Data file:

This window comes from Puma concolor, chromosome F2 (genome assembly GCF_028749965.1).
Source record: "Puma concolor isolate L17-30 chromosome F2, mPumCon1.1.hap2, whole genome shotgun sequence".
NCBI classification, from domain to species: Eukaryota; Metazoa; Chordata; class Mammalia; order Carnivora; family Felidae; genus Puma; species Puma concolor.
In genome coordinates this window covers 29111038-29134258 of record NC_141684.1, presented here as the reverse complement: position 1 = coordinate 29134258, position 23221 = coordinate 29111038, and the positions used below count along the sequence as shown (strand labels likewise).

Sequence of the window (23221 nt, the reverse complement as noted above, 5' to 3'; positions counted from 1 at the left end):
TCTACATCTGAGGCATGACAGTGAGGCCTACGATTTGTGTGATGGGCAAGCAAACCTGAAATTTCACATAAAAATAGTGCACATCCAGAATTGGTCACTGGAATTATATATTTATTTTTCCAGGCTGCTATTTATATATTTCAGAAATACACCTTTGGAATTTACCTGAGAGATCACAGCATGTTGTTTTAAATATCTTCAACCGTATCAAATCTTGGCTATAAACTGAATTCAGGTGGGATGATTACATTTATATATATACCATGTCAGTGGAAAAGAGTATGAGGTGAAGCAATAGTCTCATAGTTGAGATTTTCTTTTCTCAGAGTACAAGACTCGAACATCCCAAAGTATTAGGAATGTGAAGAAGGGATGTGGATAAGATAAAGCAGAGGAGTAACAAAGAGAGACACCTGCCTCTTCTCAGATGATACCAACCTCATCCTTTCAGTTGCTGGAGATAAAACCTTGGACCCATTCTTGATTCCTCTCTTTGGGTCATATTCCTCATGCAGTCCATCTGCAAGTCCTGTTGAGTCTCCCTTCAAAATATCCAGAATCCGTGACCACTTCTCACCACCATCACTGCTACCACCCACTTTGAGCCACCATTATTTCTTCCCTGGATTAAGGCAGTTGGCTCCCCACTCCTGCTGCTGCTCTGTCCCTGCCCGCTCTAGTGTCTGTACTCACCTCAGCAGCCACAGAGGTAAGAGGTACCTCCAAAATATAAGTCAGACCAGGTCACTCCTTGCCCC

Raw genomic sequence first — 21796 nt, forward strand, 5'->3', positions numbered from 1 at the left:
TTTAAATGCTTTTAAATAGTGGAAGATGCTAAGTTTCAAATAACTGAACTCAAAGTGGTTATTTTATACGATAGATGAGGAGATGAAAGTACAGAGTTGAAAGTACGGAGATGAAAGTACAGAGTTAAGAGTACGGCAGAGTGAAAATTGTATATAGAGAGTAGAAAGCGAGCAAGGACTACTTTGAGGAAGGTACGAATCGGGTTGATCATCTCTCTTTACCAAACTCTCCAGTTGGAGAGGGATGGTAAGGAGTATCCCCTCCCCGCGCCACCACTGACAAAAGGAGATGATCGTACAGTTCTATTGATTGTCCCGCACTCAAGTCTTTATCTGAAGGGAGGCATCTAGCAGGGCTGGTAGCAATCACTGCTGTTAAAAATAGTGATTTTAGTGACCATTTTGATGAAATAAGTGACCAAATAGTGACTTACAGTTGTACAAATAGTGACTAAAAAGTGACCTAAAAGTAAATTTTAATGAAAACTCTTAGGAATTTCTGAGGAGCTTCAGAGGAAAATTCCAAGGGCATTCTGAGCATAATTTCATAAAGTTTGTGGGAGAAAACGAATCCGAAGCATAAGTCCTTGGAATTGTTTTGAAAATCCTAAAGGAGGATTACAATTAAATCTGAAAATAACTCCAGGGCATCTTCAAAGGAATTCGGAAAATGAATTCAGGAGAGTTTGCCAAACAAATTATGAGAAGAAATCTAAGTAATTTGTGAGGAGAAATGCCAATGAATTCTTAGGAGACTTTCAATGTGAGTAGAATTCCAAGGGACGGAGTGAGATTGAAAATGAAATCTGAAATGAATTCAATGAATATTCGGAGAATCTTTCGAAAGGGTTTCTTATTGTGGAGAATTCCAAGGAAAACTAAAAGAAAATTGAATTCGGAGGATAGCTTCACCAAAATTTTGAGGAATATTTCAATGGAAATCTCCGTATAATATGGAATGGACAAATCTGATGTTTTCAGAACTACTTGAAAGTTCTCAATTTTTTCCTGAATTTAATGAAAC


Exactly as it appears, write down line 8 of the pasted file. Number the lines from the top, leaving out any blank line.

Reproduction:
TTTAAATGCTTTTAAATAGTGGAAGATGCTAAGTTTCAAATAACTGAACTCAAAGTGGTTATTTTATACGATAGATGAGGAGATGAAAGTACAGAGTTGAAAGTACGGAGATGAAAGTACAGAGTTAAGAGTACGGCAGAGTGAAAATTGTATATAGAGAGTAGAAAGCGAGCAAGGACTACTTTGAGGAAGGTACGAATCGGGTTGATCATCTCTCTTTACCAAACTCTCCAGTTGGAGAGGGATGGTAAGGAGTATCCCCTCCCCGCGCCACCACTGACAAAAGGAGATGATCGTACAGTTCTATTGATTGTCCCGCACTCAAGTCTTTATCTGAAGGGAGGCATCTAGCAGGGCTGGTAGCAATCACTGCTGTTAAAAATAGTGATTTTAGTGACCATTTTGATGAAATAAGTGACCAAATAGTGACTTACAGTTGTACAAATAGTGACTAAAAAGTGACCTAAAAGTAAATTTTAATGAAAACTCTTAGGAATTTCTGAGGAGCTTCAGAGGAAAATTCCAAGGGCATTCTGAGCATAATTTCATAAAGTTTGTGGGAGAAAACGAATCCGAAGCATAAGTCCTTGGAATTGTTTTGAAAATCCTAAAGGAGGATTACAATTAAATCTGAAAATAACTCCAGGGCATCTTCAAAGGAATTCGGAAAATGAATTCAGGAGAGTTTGCCAAACAAATTATGAGAAGAAATCTAAGTAATTTGTGAGGAGAAATGCCAATGAATTCTTAGGAGACTTTCAATGTGAGTAGAATTCCAAGGGACGGAGTGAGATTGAAAATGAAATCTGAAATGAATTCAATGAATATTCGGAGAATCTTTCGAAAGGGTTTCTTATTGTGGAGAATTCCAAGGAAAACTAAAAGAAAATTGAATTCGGAGGATAGCTTCACCAAAATTTTGAGGAATATTTCAATGGAAATCTCCGTATAATATGGAATGGACAAATCTGATGTTTTCAGAACTACTTGAAAGTTCTCAATTTTTTCCTGAATTTAATGAAAC